Apart from that initial surprise, though, there's not a whole lot new here. The rubble-strewn landscape, with its endless vistas of rocks and lumber and broken-down machinery, hides a numberless horde of zombies and a few plucky survivors. The reader is one of the latter, and ends up having much more to do with fellow survivors than with the walking dead. The last remnants of humanity scramble to find food and shelter while staying out of sight of both the zombies and the potentially-even-more-sinister fellow survivors. (There is one entirely predictable encounter with a bearded old man whose got some ugly secrets locked up in his shelter. Nothing too surprising here.)

An overly familiar story suffering from a thinness of plot might be saved by rich, evocative artwork, but that's not the case here. Ralph's drawings are cartoony and monochrome, simple sepia-toned line drawings that manage (usually) to convey what's going on. Crosshatching and fine line work create textures, often evoking old-fashioned wood-block printing. At times this suggests a certain primitive aesthetic and, perhaps, subtly underscores the new dark ages in which civiilization now finds itself.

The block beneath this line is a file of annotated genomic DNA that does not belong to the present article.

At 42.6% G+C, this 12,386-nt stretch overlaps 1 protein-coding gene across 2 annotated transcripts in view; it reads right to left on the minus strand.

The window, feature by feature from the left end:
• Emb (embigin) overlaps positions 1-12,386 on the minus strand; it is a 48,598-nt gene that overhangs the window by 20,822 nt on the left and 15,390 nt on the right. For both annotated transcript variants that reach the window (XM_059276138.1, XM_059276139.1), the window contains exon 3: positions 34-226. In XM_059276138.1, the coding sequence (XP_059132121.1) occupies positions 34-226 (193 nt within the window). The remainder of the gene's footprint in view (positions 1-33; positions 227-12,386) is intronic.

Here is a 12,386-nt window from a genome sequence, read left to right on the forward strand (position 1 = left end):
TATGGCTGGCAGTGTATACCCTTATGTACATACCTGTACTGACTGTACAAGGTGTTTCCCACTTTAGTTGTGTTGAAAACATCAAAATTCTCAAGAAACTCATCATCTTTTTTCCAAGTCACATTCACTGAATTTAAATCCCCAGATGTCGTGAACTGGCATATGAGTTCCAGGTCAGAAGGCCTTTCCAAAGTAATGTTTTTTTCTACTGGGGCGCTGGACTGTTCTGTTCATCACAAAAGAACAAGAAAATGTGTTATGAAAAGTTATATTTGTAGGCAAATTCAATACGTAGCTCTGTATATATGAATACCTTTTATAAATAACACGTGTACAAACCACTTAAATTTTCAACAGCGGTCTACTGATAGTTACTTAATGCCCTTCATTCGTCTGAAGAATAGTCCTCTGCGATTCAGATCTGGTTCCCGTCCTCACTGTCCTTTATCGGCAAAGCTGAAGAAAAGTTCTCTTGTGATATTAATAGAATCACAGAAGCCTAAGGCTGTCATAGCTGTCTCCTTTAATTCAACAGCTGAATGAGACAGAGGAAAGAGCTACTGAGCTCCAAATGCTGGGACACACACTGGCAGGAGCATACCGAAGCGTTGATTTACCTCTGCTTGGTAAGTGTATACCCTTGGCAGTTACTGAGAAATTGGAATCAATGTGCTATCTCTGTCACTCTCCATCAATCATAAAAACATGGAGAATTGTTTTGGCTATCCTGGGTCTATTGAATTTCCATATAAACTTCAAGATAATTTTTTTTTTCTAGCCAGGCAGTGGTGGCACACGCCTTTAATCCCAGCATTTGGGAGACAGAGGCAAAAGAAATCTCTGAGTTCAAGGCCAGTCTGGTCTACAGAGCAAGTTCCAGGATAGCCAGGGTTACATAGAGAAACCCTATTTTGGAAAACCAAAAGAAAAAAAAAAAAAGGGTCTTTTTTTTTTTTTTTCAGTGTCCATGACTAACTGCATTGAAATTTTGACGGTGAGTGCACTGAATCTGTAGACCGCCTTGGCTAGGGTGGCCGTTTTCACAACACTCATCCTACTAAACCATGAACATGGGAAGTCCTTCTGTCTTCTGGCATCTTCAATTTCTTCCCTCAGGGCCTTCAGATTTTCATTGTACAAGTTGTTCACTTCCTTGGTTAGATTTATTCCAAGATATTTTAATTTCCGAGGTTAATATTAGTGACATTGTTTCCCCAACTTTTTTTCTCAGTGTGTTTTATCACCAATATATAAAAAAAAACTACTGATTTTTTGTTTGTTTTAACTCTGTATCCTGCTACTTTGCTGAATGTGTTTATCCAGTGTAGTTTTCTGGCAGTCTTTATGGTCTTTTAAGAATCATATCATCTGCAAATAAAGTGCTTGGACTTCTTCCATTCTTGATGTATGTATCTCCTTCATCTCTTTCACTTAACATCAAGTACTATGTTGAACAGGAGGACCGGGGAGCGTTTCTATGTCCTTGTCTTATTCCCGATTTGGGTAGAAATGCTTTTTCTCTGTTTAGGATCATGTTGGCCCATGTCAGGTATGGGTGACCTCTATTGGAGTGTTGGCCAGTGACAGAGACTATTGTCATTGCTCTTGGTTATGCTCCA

The style is curiously static, though, considering all the action flaring up from time to time. Worse than that, the artwork also grows repetitive, with little that stands out for the reader's eye to engage upon. The monotonous panel structure—six square panels per page, every page, two across and three down—adds to the dullness. Again, there may be a thematic reason for the regularity; in the grand scheme of things, hunting every day for food and a safe place to hide would get monotonous. The trick, though, is to convey this to the reader without causing him or her to feel it, too.

Besides all this, there are moments where the simple artwork couples with the second-person point of view to render some sequences visually confusing. Because "you" are the character experiencing these events, Ralph limits the perspective to what you would see in a given situation—running for your life, for example—but sometimes this results in confusion. Admittedly, in real life this would probably result in confusion too, but it merely adds to the frustration for the reader at certain key moments in the story.